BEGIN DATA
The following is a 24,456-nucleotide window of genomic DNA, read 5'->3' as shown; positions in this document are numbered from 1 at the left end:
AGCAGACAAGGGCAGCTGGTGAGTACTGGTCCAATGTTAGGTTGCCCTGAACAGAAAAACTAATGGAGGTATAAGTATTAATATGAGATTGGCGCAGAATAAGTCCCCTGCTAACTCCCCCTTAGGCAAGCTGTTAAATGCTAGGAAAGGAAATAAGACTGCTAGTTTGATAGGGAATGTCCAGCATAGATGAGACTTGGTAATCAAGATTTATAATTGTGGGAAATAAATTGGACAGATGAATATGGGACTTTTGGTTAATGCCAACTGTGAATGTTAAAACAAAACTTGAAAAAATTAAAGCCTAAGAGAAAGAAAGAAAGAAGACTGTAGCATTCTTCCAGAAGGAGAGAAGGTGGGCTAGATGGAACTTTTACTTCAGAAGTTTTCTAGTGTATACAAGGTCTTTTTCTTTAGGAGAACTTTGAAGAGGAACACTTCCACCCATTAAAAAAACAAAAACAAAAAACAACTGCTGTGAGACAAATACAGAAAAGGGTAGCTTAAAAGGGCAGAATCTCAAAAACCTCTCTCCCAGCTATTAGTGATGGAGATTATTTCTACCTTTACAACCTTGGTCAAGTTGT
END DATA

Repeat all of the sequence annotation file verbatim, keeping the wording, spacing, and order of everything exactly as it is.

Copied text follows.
The following is a 24,456-nucleotide window of genomic DNA, read 5'->3' as shown; positions in this document are numbered from 1 at the left end:
AGCAGACAAGGGCAGCTGGTGAGTACTGGTCCAATGTTAGGTTGCCCTGAACAGAAAAACTAATGGAGGTATAAGTATTAATATGAGATTGGCGCAGAATAAGTCCCCTGCTAACTCCCCCTTAGGCAAGCTGTTAAATGCTAGGAAAGGAAATAAGACTGCTAGTTTGATAGGGAATGTCCAGCATAGATGAGACTTGGTAATCAAGATTTATAATTGTGGGAAATAAATTGGACAGATGAATATGGGACTTTTGGTTAATGCCAACTGTGAATGTTAAAACAAAACTTGAAAAAATTAAAGCCTAAGAGAAAGAAAGAAAGAAGACTGTAGCATTCTTCCAGAAGGAGAGAAGGTGGGCTAGATGGAACTTTTACTTCAGAAGTTTTCTAGTGTATACAAGGTCTTTTTCTTTAGGAGAACTTTGAAGAGGAACACTTCCACCCATTAAAAAAACAAAAACAAAAAACAACTGCTGTGAGACAAATACAGAAAAGGGTAGCTTAAAAGGGCAGAATCTCAAAAACCTCTCTCCCAGCTATTAGTGATGGAGATTATTTCTACCTTTACAACCTTGGTCAAGTTGT